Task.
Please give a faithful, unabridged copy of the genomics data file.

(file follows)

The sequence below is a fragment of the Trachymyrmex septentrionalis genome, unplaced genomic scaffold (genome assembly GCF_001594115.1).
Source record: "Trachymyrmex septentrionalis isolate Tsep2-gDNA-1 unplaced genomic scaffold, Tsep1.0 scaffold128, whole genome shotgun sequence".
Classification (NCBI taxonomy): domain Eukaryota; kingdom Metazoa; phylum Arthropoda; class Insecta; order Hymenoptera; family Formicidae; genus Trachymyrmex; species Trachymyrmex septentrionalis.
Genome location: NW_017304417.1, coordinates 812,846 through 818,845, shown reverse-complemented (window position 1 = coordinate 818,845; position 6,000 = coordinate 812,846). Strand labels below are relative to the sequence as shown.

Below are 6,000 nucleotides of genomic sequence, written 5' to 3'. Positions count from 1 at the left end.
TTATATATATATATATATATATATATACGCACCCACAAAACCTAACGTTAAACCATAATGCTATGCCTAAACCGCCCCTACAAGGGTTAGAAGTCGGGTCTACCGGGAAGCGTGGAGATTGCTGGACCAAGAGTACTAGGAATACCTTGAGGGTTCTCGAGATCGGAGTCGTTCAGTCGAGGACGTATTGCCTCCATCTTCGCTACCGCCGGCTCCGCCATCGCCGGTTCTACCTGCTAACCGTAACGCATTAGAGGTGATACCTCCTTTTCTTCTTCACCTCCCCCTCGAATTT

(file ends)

The sequence below is a fragment of the Trachymyrmex septentrionalis genome, unplaced genomic scaffold (genome assembly GCF_001594115.1).
Source record: "Trachymyrmex septentrionalis isolate Tsep2-gDNA-1 unplaced genomic scaffold, Tsep1.0 scaffold128, whole genome shotgun sequence".
Classification (NCBI taxonomy): domain Eukaryota; kingdom Metazoa; phylum Arthropoda; class Insecta; order Hymenoptera; family Formicidae; genus Trachymyrmex; species Trachymyrmex septentrionalis.
Genome location: NW_017304417.1, coordinates 812,846 through 818,845, shown reverse-complemented (window position 1 = coordinate 818,845; position 6,000 = coordinate 812,846). Strand labels below are relative to the sequence as shown.

Below are 6,000 nucleotides of genomic sequence, written 5' to 3'. Positions count from 1 at the left end.
TTATATATATATATATATATATATATACGCACCCACAAAACCTAACGTTAAACCATAATGCTATGCCTAAACCGCCCCTACAAGGGTTAGAAGTCGGGTCTACCGGGAAGCGTGGAGATTGCTGGACCAAGAGTACTAGGAATACCTTGAGGGTTCTCGAGATCGGAGTCGTTCAGTCGAGGACGTATTGCCTCCATCTTCGCTACCGCCGGCTCCGCCATCGCCGGTTCTACCTGCTAACCGTAACGCATTAGAGGTGATACCTCCTTTTCTTCTTCACCTCCCCCTCGAATTT